Fact: high school reunions make their attendees change their long-standing beliefs about their former classmates. Consider the quiet girl nobody noticed who turned into a beautiful woman when nobody was looking. That’s my first reaction to meeting the Toyota Camry SE on a fast sweeper. And while the inner-teenager never forgot the person from yesteryear, do Pistonheads need to give the rarely mentioned, often overlooked Camry SE another chance? Or do some things never change?
There’s good reason the Camry SE takes the lion’s share of bandwidth on Toyota’s website. But as vintage car collectors often say, this one’s a twenty-footer at best. From there, the studly ground effects, sleek fog lights and blacked out rear bumper give the mundane Camry a lower and wider (looking) stance. Walk any closer and its afterthought attachment methodology looks right at home in an APC catalog. Even with the subtle rear wing successfully muting the egregious Bangle Butt homage, the SE’s only bright spot is a deep dish, trapezoidal black out grille lifted from the last-gen Mustang. You can’t fix ugly.
But wait, there’s less! The SE takes the rightly-panned interior quality of the current Camry and tries to make amends. The revised Optitron gauge faces go from seriously silly to somewhat serious with the complementary silver interior accents surrounding the driver. While the SE’s unique seat covers have a touch more style, grip and comfort, the cabin’s real claim to fame is the tiller: a tasty three-spoke dish with a meaty (leather-wrapped) rim that’s perfect for what makes this option package so appealing.
But a Boxster it ain’t. Let’s be clear: this is the sedan of choice for many if not most Americans. Fine with me: there’s plenty of room for five, a decent stereo and all the trappings of modest modern sedans. And the Camry is the no-brainer choice for not-so-picky families. Which leads to the SE’s biggest downside: a rear strut-tower brace translates into a fixed rear seat.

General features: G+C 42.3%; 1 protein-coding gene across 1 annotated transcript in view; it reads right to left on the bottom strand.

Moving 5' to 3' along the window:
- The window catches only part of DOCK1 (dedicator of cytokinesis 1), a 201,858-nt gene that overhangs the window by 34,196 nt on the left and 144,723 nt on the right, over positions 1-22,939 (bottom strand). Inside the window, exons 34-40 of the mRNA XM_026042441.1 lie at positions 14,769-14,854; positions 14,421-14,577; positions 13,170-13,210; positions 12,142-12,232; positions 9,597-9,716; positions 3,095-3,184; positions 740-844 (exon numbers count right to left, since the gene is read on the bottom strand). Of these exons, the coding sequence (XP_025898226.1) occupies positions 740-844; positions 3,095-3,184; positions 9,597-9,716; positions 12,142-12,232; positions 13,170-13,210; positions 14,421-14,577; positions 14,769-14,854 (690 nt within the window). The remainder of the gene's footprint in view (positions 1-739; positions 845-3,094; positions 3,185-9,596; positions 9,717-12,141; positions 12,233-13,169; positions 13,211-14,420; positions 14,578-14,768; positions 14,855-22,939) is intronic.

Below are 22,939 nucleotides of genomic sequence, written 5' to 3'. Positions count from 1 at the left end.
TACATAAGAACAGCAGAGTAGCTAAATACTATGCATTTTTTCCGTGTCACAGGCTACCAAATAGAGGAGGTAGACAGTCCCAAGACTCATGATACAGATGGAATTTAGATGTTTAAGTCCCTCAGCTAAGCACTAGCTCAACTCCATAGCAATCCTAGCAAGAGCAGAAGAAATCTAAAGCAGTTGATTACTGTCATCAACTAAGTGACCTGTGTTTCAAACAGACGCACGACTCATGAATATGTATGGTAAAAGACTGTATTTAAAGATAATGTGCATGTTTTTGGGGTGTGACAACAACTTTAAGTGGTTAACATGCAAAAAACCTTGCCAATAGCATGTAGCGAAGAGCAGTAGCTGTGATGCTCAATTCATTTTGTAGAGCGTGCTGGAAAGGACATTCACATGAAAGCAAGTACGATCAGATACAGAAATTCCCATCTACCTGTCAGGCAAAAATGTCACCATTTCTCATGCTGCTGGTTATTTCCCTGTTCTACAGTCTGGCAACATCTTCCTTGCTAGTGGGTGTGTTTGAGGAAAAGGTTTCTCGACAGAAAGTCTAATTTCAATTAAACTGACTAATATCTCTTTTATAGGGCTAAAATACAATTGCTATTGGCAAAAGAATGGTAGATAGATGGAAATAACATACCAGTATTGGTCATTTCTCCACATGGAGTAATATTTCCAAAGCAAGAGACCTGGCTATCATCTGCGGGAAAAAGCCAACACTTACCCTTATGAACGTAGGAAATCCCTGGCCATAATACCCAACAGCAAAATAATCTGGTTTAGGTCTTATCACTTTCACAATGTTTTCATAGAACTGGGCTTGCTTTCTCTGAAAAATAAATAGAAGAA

While the ski-pass rear cubby is a smart concession from Toyota, the omission of the big black hole shall wrinkle customer’s noses. On the plus side, the bench’s back cushion feels better than the flat-chested affair of a mere Camry LE. More to the point, one turn out of the driveway makes cargo hauling a distant memory.
The extra cargo space is no big loss when Toyota makes a Camry that puts driver involvement in the driver’s seat. With their self-proclaimed “sport tuned” shocks, springs and extra body bracing, the SE carves and cuts with negligible body roll. The 3300lb body stays flat, and understeer comes fashionably late to the party. Yes, really.
Combined with standard 17” wheels, even the SE’s (supposedly unchanged) steering feels ideally weighted and more accurate than its LE brother. Going with the refined body motions, braking is more controlled and distinctly easy on nose dive. To say this model moves better than other Camry’s is disingenuous; the SE could be the best handling family sedan in the country.
If you’re thinking the Camry SE builds upon the solid foundation of the base model, the powertrain won’t disappoint. Sure, there’s a rev-happy V6 in the options list. But with the fuel economy penalty, extra cost, and interference with the SE’s delightful dynamics, the 158 horse four-cylinder mill is a smarter choice. Only the most determined leadfoot misses the extra grunt around town, though highway passing is a chore even with a nicely matched automatic doing a fine job swapping between five cogs. Ah, the things we do to avoid mid-corner torque steer.
And with every give, there’s another take. The Camry’s trademark float and wallow go back to the Brougham from whence they came. Even with a rock-solid chassis, the ride is distinctly Germanic in demeanor, thumping on pavement joints and crashing through potholes. If the Camry’s perceived dynamic qualities were a brand unto itself, there’d be a Farago-esque rant about sending the SE to detention for its poor behavior. Maybe that’s why I rarely see the SE prowling the streets, hungry for pavement and recognition.
And let’s face it; brand loyalty is a quality ToMoCo has by the metric ton. Add the Camry’s requisite blend of bland styling and (Buick) Park Avenue dynamics and you have the most obvious formula for success since the Yalta Conference. If the unique tuning of the Camry SE met its maker in Toyota’s current financial predicament, would anyone notice?
Our readers know there’s a Pistonhead slant to every review in our portfolio, and the Camry SE is four doors of “pleasant surprise” in a place we’d never expect. Hell, it’s a sleeper of the highest order with a good driver. So if a Pistonhead is forced (by familial relations or otherwise) into America’s best selling car, take the cake that’s both available and edible.